Monday 18 March 2019

From the archive: "Sharkwater"

A big-screen refutation of all those "Shark Weekends" that have suddenly proliferated on certain cable channels, the documentary Sharkwater opens with a montage of movie shark attacks sourced from Jaws, Deep Blue Sea and elsewhere, then redresses the balance by stressing the shark's importance as the big fish in our ecosystem. Our host is the boyish Rob Stewart, a buff Frankie Muniz lookalike who has as obvious a bond with his subjects as Steve Irwin has with crocodiles and Grizzly Man's Timothy Treadwell had with the bears of Alaska. (It's only natural that, at several points in the film, you do rather fear for his existence.) Stewart tours the globe, swimming with hammerheads in the Galapagos, before hitching a ride with environmental activist Paul Watson, who drives his boat - customised with Boadicea-like spikes on its side - into any whaling vessels he encounters; when Watson states "our objective is to rock the boat", it's clear he speaks metaphorically and literally. En route, all manner of pertinent info gets dispensed: despite the fact more people are killed by elephants and tigers each year than by sharks - more people, in fact, are killed by vending machines - the world's shark population has been reduced by ninety percent in recent times.

You could therefore call Sharkwater a PR job, intended to reframe the shark as less aggressor than victim: of (illegal) long-line fishing, the boom in shark-fin products in certain Asian markets, the pollution man has pumped into the ocean, and the widespread indifference of a world prepared to bring in legislation against whaling, but - perhaps wary of the shark's reputation - no comparable laws against shark poaching. Those sharp, sharp teeth, and the primal fear of the monster rising from the deep, so skilfully evoked by Jaws, ensure it's a tough task. Yet Stewart trained as an underwater photographer, and he knows how to put on screen the vast array of beauty in the ocean: with its footage of whales, turtles and tunnel-like shoals of fish, the film frequently reminds us where Finding Nemo found its inspiration. It's a nature doc that goes beyond the call of duty - as much Donal MacIntyre as David Attenborough, Stewart is arrested at one point, contracts a flesh-eating disease elsewhere, and risks the wrath of the "shark fin Mafia" in several secret filming sorties - and which may even change your mind about creatures presented here as a good deal more intelligent and peaceable, and much less venal, than the hunter's hunters. Thinking back to Deep Blue Sea: is it not possible Samuel L. Jackson got chomped because the sharks sensed all those soulless ad campaigns for which the actor was about to sign up?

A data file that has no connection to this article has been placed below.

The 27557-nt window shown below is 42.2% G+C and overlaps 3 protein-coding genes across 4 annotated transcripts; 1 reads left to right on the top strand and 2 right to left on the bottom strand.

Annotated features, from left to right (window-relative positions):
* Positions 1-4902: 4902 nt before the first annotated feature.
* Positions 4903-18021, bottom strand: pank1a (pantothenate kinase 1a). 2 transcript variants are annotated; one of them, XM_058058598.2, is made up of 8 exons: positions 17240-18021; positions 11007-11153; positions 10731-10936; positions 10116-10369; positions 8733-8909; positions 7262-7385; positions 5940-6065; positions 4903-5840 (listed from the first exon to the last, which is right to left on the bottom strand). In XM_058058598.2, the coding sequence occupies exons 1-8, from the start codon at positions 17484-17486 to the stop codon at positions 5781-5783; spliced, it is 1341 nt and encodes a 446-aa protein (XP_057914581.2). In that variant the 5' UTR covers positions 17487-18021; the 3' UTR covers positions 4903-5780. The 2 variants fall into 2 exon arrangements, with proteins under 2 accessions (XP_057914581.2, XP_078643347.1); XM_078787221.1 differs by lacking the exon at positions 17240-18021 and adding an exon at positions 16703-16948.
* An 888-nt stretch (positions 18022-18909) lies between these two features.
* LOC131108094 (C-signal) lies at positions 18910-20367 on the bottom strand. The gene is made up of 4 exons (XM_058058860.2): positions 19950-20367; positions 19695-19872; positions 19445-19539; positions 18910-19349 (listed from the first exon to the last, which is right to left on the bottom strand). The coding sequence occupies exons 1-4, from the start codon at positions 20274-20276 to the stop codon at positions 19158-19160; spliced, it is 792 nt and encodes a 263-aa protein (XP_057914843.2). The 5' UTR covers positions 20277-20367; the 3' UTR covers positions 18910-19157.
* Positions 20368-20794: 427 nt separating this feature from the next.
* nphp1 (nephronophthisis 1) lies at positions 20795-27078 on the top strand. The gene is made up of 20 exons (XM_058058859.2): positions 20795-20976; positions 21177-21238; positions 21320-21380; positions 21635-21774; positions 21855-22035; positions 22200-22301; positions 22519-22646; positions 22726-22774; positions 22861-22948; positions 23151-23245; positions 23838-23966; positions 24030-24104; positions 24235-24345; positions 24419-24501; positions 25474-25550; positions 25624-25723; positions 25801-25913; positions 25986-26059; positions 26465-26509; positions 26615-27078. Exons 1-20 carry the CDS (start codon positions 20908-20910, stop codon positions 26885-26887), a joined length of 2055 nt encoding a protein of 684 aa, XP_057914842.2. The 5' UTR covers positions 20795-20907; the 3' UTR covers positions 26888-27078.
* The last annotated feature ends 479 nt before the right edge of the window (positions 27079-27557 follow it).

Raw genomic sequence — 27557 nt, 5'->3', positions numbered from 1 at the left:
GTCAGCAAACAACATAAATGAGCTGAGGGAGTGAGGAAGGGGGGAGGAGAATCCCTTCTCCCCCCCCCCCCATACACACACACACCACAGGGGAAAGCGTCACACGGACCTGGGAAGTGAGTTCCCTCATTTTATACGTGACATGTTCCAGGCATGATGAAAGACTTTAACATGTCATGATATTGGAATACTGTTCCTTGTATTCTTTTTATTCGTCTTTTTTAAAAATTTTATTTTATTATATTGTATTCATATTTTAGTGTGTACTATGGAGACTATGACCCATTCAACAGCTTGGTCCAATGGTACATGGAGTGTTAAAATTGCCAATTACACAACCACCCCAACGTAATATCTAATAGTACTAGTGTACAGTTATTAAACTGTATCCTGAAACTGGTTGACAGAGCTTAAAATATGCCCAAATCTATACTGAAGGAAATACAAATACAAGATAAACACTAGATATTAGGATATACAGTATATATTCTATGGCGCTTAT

(June 2008)

Sharkwater is available on DVD through Showbox Media; a sequel, Sharkwater: Extinction, opens this Friday, and will be reviewed here in the days ahead.

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